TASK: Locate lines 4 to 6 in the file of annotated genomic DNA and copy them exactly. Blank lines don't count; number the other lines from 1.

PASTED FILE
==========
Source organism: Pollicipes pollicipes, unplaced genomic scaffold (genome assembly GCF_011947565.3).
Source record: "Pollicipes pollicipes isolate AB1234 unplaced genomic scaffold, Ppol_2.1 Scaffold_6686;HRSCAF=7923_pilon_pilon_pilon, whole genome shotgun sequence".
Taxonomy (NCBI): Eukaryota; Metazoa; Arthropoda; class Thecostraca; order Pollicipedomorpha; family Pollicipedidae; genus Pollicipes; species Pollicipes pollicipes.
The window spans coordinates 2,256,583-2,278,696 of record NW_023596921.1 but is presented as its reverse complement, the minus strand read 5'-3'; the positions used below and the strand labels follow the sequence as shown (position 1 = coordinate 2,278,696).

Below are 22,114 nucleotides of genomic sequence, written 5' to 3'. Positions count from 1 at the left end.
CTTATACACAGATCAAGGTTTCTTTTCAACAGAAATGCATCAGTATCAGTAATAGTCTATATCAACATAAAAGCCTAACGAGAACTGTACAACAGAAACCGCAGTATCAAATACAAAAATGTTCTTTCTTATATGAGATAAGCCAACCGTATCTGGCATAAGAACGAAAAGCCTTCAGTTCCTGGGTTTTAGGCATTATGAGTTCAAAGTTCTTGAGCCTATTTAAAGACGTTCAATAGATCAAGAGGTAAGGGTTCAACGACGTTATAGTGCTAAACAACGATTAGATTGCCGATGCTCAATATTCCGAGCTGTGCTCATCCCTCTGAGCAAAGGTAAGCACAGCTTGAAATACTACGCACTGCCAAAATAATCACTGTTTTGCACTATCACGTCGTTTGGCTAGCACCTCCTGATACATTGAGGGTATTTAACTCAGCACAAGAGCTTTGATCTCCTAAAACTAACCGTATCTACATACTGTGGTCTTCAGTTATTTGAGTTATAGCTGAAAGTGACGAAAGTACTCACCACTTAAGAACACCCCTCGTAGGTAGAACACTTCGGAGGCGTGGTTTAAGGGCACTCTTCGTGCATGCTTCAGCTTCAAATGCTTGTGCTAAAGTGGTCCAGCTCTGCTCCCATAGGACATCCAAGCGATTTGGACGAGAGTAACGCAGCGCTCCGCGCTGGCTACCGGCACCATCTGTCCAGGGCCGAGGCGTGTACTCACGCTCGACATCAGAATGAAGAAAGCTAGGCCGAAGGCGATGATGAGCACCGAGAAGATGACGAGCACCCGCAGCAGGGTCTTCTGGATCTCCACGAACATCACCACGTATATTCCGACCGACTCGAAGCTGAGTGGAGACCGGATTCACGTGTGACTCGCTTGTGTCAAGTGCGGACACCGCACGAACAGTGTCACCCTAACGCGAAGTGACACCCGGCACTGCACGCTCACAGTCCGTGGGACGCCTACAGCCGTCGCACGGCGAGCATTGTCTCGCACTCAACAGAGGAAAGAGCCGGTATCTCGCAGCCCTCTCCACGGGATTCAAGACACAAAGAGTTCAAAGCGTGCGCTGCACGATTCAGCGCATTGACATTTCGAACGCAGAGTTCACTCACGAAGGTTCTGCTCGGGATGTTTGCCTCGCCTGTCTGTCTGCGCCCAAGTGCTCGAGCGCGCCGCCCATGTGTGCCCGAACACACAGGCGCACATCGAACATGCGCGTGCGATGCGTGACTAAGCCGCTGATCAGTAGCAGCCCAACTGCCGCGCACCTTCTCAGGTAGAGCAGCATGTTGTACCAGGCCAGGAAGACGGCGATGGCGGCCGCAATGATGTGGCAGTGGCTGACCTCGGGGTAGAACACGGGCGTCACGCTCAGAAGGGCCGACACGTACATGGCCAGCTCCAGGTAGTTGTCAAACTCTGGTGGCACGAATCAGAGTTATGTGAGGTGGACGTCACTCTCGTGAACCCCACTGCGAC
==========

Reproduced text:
The window spans coordinates 2,256,583-2,278,696 of record NW_023596921.1 but is presented as its reverse complement, the minus strand read 5'-3'; the positions used below and the strand labels follow the sequence as shown (position 1 = coordinate 2,278,696).

Below are 22,114 nucleotides of genomic sequence, written 5' to 3'. Positions count from 1 at the left end.
CTTATACACAGATCAAGGTTTCTTTTCAACAGAAATGCATCAGTATCAGTAATAGTCTATATCAACATAAAAGCCTAACGAGAACTGTACAACAGAAACCGCAGTATCAAATACAAAAATGTTCTTTCTTATATGAGATAAGCCAACCGTATCTGGCATAAGAACGAAAAGCCTTCAGTTCCTGGGTTTTAGGCATTATGAGTTCAAAGTTCTTGAGCCTATTTAAAGACGTTCAATAGATCAAGAGGTAAGGGTTCAACGACGTTATAGTGCTAAACAACGATTAGATTGCCGATGCTCAATATTCCGAGCTGTGCTCATCCCTCTGAGCAAAGGTAAGCACAGCTTGAAATACTACGCACTGCCAAAATAATCACTGTTTTGCACTATCACGTCGTTTGGCTAGCACCTCCTGATACATTGAGGGTATTTAACTCAGCACAAGAGCTTTGATCTCCTAAAACTAACCGTATCTACATACTGTGGTCTTCAGTTATTTGAGTTATAGCTGAAAGTGACGAAAGTACTCACCACTTAAGAACACCCCTCGTAGGTAGAACACTTCGGAGGCGTGGTTTAAGGGCACTCTTCGTGCATGCTTCAGCTTCAAATGCTTGTGCTAAAGTGGTCCAGCTCTGCTCCCATAGGACATCCAAGCGATTTGGACGAGAGTAACGCAGCGCTCCGCGCTGGCTACCGGCACCATCTGTCCAGGGCCGAGGCGTGTACTCACGCTCGACATCAGAATGAAGAAAGCTAGGCCGAAGGCGATGATGAGCACCGAGAAGATGACGAGCACCCGCAGCAGGGTCTTCTGGATCTCCACGAACATCACCACGTATATTCCGACCGACTCGAAGCTGAGTGGAGACCGGATTCACGTGTGACTCGCTTGTGTCAAGTGCGGACACCGCACGAACAGTGTCACCCTAACGCGAAGTGACACCCGGCACTGCACGCTCACAGTCCGTGGGACGCCTACAGCCGTCGCACGGCGAGCATTGTCTCGCACTCAACAGAGGAAAGAGCCGGTATCTCGCAGCCCTCTCCACGGGATTCAAGACACAAAGAGTTCAAAGCGTGCGCTGCACGATTCAGCGCATTGACATTTCGAACGCAGAGTTCACTCACGAAGGTTCTGCTCGGGATGTTTGCCTCGCCTGTCTGTCTGCGCCCAAGTGCTCGAGCGCGCCGCCCATGTGTGCCCGAACACACAGGCGCACATCGAACATGCGCGTGCGATGCGTGACTAAGCCGCTGATCAGTAGCAGCCCAACTGCCGCGCACCTTCTCAGGTAGAGCAGCATGTTGTACCAGGCCAGGAAGACGGCGATGGCGGCCGCAATGATGTGGCAGTGGCTGACCTCGGGGTAGAACACGGGCGTCACGCTCAGAAGGGCCGACACGTACATGGCCAGCTCCAGGTAGTTGTCAAACTCTGGTGGCACGAATCAGAGTTATGTGAGGTGGACGTCACTCTCGTGAACCCCACTGCGAC